Four hours later, the patient arrived at the academic medical center and was placed on a telemetry floor. His mentation was altered, and he was breathing rapidly. The bedside nurse realized that norepinephrine was infusing through a peripheral IV. He called the rapid response team and ICU fellow to arrange for transfer to the ICU. Unfortunately, in the interim, the patient went into cardiac arrest and was pronounced dead about an hour after transfer.
Results like that which occurred in this case need not happen. There are ways to improve communication and the exchange of clinical information amongst referring and receiving hospitals.
Exchanging Patient Medical Records
Legislation known as the Emergency Medical Treatment and Labor Act (EMTALA) provides a protocol for the transfer of a patient who needs specialty care unavailable at the transferring institution. However, it is often hard to determine which patients actually need to be transferred and which do not. The law provides some guidelines, however the actual process of selecting which patients require transfer remains somewhat arbitrary.
In many of these cases, speed is of the essence. That starts with a quick determination of whether a patient can be adequately (better) treated at the receiving hospital. Making the patient’s current health records and test results available to the potential receiving hospital to supplement physician to physician conversations can go a long way toward enabling the receiving hospital to appreciate the actual situation.
All the information compiled by the sending hospital, including objective clinical information, current labs, radiology images, and physician notes need to be rapidly transmitted along with the patient. Unfortunately, the lack of interoperability amongst electronic medical records systems, means that this communication is dependent upon photocopying documents and physical transport of CDs; processes which are prone to mistakes in an urgent high-tension situation. Recent studies indicate that transferred patient information like this accompanies the patient less than a third of the time.5 Overall, high quality communication both prior to the transfer as well recording this information for subsequent physician consults are essential for avoiding issues that might arise from the discontinuity of care.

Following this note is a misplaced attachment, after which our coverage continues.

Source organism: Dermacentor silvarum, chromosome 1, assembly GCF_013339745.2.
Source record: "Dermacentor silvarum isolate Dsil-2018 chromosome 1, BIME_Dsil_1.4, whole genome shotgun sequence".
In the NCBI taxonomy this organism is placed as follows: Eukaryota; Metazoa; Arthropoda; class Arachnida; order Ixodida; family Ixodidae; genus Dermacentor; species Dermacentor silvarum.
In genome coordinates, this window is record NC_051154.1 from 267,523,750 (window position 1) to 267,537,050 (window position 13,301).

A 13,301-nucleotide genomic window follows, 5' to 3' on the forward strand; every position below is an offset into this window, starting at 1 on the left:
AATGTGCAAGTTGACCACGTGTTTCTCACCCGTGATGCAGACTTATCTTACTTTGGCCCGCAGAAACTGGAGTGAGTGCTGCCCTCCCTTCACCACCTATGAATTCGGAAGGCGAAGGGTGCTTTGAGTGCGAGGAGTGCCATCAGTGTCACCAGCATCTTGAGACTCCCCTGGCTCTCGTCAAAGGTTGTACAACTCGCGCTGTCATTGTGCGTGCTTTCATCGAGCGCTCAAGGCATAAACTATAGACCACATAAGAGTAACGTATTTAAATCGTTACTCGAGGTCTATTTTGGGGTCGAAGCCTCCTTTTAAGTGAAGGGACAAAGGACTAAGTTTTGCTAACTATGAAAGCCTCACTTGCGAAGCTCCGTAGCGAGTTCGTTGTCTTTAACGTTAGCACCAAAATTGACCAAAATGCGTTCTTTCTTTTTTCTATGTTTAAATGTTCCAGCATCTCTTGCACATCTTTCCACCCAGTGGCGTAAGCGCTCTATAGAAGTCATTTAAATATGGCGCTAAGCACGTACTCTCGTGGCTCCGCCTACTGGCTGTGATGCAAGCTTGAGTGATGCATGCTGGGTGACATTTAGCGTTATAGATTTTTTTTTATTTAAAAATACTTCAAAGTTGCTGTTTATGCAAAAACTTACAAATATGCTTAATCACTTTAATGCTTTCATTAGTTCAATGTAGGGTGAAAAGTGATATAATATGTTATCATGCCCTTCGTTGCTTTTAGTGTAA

What is needed is a way to present these patient records electronically and efficiently in order to ensure that the transfer is both necessary and appropriate. Hospitals can’t count on compatible EHR systems for this task and require a system that operates in a heterogeneous environment. Once the patient is transferred, these records need to be immediately available to the receiving team. Delays caused by awkward and time-consuming uptake into the receiving system can compromise the patient’s treatment outcome.
There is a better way
Purview has developed a solution that enables hospitals with incompatible electronic health records systems to seamlessly communicate and present records to the receiving hospital. Any hospital with the appropriate technology can present, share and transfer complete sets of patient records (including medical images, test results, labs and physicians comments) immediately to a receiving hospital to prepare the hospital in advance of the critical patient’s arrival.
1 HCUP National Inpatient Sample (NIS) Healthcare Cost and Utilization Project (HCUP) 2012 Agency for Healthcare Research and Quality, Rockville, MD www.hcup-us.shrq.gov/nisoverview
2 Cases and Commentaries, February 2019 AHRQ, PSNET www.psnet.ahrq.gov
3 Raduma-Thomas MA, Flin R, Yule S, Williams D. Doctors’ handovers in hospitals: a literature review. BMJ Qual Saf. 2011: 128-133
4 Cases and Commentaries, February 2019 AHRQ, PSNET www.psnet.ahrq.gov
5 J. Hosp. Med 2016 June; 11(6) 413-417110.10021 jhm.2577, p.414